Foreign investors sold a record $12bn worth of Chinese stocks in August as piecemeal support measures from Beijing failed to assuage concerns over slowing growth in the world’s second-largest economy and a worsening crisis in the country’s property sector.
The unprecedented outflows come as figures on Thursday showed China’s manufacturing sector contracted for a fifth consecutive month, despite pledges from leaders in late July to deliver more substantial support measures for the vital property sector, which is typically responsible for about a quarter of annual economic activity.
Simmering tensions with Washington have also dimmed western investors’ appetite for Chinese assets, with US commerce secretary Gina Raimondo warning during a four-day visit to the country this week that American companies were starting to see China as “uninvestable”.
Calculations by the Financial Times based on exchange data show net sales of almost Rmb90bn ($12.4bn) worth of Shanghai- and Shenzhen-listed shares by offshore traders in August, more than any month since the programme launched in late 2014.
Asset managers and analysts said the surge in sales reflected disappointment from global investors, whose focus has shifted this year from hopes for a broad stimulus to a more targeted bailout for property developers. But Chinese leaders have so far remained reluctant to launch such a rescue.
“Investors are quite worried about GDP and whether [policymakers] can even hit that 5 per cent growth target,” said Stephen Innes, managing partner at SPI Asset Management. “That’s directly attributable to the property market because the hit to GDP from that could be 1 percentage point or more.”
Innes added that investors were also wary of “high-level political risk” as the outlook for US-China relations remained dim despite describing Raimondo’s visit as “positive”.
Concerns over the outlook for the country’s real estate market have worsened this month as private Chinese developer Country Garden, once considered among those least likely to default, missed payments on international bonds and sought to push back on renminbi repayment obligations coming due next week.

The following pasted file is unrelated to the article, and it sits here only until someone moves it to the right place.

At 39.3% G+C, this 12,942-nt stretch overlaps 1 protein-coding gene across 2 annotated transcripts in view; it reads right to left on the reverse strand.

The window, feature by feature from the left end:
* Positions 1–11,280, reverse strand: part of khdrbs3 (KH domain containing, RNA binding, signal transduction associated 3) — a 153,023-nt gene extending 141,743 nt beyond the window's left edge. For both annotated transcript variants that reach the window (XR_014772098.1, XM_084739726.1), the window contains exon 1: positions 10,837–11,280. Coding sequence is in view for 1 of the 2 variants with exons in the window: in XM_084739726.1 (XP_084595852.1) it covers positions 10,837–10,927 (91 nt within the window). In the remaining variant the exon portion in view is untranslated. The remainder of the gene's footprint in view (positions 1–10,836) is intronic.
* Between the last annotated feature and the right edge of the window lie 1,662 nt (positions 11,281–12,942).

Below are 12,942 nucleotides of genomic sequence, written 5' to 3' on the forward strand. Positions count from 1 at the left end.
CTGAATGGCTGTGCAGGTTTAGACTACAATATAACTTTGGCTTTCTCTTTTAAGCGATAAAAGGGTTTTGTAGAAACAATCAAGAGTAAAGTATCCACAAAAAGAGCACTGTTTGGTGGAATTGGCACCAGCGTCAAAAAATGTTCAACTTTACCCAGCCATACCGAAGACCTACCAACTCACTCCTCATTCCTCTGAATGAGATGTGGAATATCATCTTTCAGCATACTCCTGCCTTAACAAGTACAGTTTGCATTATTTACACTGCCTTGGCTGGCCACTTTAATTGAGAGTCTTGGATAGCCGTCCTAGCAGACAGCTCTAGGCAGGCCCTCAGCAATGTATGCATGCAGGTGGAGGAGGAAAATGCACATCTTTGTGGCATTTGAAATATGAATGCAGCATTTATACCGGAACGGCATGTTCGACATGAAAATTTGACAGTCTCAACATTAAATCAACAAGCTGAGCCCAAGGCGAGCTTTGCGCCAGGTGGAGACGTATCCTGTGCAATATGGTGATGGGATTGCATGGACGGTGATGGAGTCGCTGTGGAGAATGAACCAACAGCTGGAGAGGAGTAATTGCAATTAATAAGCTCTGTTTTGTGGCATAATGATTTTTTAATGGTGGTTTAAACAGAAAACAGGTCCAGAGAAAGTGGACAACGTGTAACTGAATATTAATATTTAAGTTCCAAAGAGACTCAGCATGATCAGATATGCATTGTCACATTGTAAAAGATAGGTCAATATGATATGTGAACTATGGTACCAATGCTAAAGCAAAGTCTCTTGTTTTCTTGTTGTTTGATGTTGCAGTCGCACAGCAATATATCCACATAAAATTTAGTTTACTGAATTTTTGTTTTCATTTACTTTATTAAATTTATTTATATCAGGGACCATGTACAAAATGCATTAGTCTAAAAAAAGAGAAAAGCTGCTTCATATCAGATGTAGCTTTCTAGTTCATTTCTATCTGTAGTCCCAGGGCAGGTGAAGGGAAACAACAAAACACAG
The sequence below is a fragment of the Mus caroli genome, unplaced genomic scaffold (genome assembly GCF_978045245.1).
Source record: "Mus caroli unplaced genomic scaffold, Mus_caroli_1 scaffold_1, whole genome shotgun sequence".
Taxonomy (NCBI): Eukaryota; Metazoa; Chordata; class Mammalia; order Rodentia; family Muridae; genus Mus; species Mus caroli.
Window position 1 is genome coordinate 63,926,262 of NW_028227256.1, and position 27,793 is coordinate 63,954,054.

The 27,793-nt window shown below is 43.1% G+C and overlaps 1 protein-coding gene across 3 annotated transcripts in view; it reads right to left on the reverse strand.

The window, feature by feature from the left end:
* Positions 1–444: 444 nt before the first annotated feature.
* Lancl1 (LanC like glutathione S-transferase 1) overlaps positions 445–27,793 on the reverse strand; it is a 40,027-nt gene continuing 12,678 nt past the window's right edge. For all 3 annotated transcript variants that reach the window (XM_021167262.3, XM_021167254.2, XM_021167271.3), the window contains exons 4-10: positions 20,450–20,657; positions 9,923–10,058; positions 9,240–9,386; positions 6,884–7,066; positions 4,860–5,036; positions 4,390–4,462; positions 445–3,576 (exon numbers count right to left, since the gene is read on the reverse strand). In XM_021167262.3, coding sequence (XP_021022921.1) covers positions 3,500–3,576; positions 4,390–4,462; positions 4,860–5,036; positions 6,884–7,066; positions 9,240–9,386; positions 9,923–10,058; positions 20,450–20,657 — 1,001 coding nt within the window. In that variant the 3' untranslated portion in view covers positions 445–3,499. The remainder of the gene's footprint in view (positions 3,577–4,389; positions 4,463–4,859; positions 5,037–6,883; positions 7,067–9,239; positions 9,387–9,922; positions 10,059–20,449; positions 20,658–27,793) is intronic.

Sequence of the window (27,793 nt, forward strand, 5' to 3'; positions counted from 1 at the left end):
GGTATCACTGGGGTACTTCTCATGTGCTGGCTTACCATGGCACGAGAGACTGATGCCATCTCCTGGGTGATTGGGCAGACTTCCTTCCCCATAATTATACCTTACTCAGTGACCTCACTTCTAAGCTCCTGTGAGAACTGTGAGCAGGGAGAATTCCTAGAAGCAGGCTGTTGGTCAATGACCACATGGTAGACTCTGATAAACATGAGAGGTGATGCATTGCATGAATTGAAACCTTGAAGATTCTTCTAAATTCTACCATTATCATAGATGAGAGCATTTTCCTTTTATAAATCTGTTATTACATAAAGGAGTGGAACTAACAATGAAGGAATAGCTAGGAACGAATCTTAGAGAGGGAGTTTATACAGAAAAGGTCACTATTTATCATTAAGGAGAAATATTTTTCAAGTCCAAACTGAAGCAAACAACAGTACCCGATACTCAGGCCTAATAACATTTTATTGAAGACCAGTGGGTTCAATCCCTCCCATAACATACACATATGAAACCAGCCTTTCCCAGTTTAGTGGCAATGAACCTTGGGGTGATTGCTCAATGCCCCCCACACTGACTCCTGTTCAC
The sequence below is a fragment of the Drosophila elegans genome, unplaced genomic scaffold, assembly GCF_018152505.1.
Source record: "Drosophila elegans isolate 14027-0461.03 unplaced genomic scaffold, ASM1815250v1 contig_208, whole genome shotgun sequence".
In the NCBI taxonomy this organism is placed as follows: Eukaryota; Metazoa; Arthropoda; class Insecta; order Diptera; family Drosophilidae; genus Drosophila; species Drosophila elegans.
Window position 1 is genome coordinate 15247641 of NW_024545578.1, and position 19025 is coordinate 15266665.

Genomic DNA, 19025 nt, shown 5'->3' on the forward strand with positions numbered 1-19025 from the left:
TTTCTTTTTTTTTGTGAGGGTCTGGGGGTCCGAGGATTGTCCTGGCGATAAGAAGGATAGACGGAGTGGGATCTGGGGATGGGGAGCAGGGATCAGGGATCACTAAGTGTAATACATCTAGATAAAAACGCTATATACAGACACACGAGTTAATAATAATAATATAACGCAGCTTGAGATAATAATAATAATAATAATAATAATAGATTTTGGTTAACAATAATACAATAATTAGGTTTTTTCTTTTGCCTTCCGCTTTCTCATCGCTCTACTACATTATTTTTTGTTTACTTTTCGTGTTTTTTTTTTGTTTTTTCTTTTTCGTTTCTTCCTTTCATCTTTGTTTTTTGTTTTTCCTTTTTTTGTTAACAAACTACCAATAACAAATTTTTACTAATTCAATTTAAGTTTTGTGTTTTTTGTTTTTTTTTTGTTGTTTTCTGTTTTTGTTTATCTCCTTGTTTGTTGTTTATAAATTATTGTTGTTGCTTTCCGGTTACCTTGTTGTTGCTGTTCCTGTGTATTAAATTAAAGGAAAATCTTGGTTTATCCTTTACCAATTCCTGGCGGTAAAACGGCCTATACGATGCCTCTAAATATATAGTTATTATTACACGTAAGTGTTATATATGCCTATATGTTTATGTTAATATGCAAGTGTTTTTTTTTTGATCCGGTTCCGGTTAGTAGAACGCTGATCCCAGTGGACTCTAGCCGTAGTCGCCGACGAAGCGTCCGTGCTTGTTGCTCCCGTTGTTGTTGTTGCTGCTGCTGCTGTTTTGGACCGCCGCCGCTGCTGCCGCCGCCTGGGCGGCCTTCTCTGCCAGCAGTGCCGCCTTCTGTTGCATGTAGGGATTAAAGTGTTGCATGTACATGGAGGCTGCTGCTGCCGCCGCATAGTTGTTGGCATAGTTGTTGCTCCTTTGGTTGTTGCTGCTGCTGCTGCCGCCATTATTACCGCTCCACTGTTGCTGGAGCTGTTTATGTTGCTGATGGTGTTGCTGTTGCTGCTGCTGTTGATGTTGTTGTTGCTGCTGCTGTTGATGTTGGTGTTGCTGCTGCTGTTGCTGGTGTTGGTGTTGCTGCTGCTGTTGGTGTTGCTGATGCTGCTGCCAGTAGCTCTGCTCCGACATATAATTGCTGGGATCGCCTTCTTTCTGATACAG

Meanwhile, shares in China Evergrande, the developer whose defaults on dollar bonds two years ago marked the start of the sector’s liquidity crisis, resumed trading in Hong Kong this week for the first time in 17 months and immediately fell almost 90 per cent.
“The word ‘stimulus’ has been misused too many times and now nobody expects a big bang on the fiscal front anymore,” said Alicia García-Herrero, chief Asia-Pacific economist at Natixis. “Now investors’ clients are focused on the real estate sector policy — that’s the new mantra.”
She said there had been a handful of property policy changes over the past month, including the easing of mortgage conditions for first-time buyers in the megacities of Guangzhou and Shenzhen. But these amounted to “tiny bits, not the big bang [that would cause] equity inflows from foreign investors”.
The economic slowdown has weighed heavily on broader valuations of Chinese stocks, dragging the benchmark CSI 300 index down 8 per cent in dollar terms in the year to date even as big markets elsewhere in the world have notched double-digit gains.
Efforts to prop up shares through cuts to trading fees and other measures, which delivered substantial gains when previously deployed, have likewise failed to provide a lasting boost to investor sentiment.
“You need substantial stimulus to get people back in,” said García-Herrero, before adding: “Don’t hold your breath.”
Culled from Financial Times